Unlike Polvo, who essentially rewrote all of their old material for the new tours, Sunny Day Real Estate played the songs the way people knew them. The magic was remembering just how hard they rocked. My wife commented that SDRE was far more dude-rock than she remembered, which is certainly less the case on their later records (wait, is there anything more dude-rock than ripping off Rush?), but it’s hard to argue with how hard “Seven” hits, how the angular conclusion of “Theo B” recalls a Chavez riff factory, or how abrasive the chorus of “48” is. There are plenty of quiet moments, like the lilting ache of “Song About an Angel,” the gentle push of “Sometimes,” the verses of “Grendel” and “47,” and the graceful open of “Guitar and Video Games,” but all of those songs have big rock payoffs, too. Virtually every song made me appreciate it more, not an easy task considering my fondness for their albums. The new song (“10”) felt a bit breezier than its peers in the verses, but the chorus was excellent. This horrible YouTube clip of it will have to tide you over until its eventual release.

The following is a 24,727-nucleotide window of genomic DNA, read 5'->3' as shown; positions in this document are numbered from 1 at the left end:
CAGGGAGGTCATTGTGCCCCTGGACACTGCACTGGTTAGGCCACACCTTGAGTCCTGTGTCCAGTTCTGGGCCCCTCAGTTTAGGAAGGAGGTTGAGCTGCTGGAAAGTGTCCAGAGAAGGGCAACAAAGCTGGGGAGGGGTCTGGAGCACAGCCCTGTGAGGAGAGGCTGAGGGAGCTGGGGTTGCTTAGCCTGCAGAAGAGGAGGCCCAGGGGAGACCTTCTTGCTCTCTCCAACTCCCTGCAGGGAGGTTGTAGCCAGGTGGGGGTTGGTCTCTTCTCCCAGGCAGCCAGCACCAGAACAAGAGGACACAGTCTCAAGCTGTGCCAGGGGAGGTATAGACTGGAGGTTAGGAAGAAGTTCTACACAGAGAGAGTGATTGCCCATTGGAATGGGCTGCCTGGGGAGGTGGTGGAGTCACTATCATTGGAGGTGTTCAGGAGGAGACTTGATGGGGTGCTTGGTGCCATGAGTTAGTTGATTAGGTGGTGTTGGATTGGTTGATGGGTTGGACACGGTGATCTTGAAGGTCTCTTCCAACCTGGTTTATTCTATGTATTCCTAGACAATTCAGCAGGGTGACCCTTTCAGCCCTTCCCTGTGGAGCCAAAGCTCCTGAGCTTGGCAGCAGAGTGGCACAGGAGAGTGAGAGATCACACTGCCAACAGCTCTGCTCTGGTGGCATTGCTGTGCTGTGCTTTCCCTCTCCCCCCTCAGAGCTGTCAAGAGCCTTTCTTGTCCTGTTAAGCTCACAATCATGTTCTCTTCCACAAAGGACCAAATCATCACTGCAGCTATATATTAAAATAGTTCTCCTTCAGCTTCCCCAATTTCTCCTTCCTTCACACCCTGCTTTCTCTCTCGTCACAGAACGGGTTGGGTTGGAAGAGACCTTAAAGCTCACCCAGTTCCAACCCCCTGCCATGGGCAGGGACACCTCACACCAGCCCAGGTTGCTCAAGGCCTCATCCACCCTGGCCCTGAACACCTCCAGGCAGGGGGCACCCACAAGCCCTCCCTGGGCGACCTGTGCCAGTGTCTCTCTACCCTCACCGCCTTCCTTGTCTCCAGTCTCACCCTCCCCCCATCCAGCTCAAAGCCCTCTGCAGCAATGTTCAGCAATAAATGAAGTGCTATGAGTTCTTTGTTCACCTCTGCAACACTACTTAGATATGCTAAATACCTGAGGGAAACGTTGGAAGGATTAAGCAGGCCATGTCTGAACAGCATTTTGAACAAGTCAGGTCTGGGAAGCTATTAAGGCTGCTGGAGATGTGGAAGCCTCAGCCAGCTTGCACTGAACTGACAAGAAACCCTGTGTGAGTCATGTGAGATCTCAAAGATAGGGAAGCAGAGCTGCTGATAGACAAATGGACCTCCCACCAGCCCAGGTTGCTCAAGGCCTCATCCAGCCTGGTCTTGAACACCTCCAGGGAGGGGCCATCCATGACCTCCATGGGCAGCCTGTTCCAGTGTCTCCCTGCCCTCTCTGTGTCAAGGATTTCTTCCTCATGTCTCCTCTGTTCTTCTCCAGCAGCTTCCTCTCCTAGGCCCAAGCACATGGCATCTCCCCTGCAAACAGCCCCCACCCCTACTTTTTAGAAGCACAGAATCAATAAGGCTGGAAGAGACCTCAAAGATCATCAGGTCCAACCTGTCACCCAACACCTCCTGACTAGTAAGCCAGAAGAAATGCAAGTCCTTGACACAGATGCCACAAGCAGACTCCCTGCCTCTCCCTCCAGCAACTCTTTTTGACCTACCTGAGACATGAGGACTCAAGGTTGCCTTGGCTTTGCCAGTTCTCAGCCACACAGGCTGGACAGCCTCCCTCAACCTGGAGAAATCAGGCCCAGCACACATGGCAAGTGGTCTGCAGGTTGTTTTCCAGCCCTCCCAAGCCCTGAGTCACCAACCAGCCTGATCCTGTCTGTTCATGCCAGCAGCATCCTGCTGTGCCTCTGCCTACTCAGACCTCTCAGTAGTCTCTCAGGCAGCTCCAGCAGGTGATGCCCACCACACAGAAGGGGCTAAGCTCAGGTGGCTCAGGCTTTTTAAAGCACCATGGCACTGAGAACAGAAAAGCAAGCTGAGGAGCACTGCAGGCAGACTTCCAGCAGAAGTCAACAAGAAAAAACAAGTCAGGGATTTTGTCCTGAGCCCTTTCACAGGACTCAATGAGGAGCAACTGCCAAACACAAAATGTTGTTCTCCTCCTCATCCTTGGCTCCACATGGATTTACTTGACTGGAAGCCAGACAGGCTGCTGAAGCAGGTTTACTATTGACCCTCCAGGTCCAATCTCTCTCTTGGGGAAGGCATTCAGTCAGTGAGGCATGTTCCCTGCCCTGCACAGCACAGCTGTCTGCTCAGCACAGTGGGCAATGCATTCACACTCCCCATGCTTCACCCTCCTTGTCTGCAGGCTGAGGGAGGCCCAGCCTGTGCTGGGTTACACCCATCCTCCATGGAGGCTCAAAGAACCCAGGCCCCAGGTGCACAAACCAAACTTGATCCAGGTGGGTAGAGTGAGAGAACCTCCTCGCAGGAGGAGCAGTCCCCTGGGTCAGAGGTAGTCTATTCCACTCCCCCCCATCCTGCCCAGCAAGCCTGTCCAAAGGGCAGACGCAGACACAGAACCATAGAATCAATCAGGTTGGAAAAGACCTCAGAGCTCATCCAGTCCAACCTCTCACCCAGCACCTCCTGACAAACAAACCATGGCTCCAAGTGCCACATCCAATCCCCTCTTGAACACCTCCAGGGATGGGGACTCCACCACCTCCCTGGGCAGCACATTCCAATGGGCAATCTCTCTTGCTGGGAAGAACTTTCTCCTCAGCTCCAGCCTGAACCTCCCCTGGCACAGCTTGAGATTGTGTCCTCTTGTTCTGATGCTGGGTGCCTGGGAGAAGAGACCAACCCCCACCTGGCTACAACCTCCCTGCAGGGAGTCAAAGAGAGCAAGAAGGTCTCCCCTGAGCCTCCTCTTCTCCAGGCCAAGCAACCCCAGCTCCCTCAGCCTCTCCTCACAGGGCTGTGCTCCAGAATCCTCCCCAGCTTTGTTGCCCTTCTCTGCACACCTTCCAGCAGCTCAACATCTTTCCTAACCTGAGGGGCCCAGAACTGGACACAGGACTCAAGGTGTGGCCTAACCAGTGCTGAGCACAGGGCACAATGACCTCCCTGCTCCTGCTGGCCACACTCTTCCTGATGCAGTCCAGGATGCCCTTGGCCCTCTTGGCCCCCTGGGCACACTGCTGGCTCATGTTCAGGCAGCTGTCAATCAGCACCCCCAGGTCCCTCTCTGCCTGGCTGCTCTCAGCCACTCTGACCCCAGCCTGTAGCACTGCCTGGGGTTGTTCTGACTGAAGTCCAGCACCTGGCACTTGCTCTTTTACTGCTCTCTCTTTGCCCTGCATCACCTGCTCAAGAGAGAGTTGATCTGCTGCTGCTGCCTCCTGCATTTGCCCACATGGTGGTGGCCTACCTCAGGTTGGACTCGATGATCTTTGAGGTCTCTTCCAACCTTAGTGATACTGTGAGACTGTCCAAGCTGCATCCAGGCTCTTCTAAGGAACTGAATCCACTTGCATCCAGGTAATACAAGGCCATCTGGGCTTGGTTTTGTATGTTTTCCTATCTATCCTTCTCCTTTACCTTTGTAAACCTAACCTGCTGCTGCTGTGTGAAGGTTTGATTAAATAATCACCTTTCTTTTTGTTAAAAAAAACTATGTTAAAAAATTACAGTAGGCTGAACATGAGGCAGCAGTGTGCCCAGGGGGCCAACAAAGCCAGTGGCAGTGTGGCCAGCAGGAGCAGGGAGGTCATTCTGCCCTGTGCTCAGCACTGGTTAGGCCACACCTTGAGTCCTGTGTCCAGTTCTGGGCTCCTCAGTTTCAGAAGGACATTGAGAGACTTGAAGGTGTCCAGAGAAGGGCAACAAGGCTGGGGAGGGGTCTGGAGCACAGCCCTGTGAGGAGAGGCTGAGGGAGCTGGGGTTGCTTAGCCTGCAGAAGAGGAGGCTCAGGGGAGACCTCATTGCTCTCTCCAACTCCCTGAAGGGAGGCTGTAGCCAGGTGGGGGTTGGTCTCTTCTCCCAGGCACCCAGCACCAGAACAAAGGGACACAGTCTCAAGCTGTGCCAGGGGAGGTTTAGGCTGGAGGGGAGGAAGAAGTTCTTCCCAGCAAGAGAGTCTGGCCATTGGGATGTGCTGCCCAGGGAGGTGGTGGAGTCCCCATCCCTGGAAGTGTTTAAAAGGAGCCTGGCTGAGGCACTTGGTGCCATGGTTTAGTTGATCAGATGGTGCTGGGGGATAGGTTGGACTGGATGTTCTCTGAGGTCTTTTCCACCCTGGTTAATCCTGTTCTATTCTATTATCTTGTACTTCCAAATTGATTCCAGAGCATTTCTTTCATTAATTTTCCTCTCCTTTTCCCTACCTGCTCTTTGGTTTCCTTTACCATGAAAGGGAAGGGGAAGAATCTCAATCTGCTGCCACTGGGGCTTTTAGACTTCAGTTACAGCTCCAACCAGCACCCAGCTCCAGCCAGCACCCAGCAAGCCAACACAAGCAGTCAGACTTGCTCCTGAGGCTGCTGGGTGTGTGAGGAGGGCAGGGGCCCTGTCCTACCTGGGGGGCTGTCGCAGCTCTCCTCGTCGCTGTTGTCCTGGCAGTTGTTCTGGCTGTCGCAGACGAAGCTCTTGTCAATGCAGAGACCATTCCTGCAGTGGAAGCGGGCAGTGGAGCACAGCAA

Not to take away from Dan Hoerner’s visible joy or Jeremy Enigk’s strong vocal performance, but there was no doubt who stole the show. William Goldsmith is an absolute joy to watch, combining the precision of proper posture drummers like the Dismemberment Plan’s Joe Easley, Juno’s Greg Ferguson, and Shiner’s Tim Dow (my favorite type of drummer to watch) with an absolutely ferocious attack for every fill. I remember seeing him on Saturday Night Live playing with the Foo Fighters and thinking “Damn, what a great drummer,” but he’s even better when he’s playing his own material. Apparently he had some issues later in the show, having to bail on LP2 bonus track “Spade and Parade,” but that’s the danger in giving it your all and then some.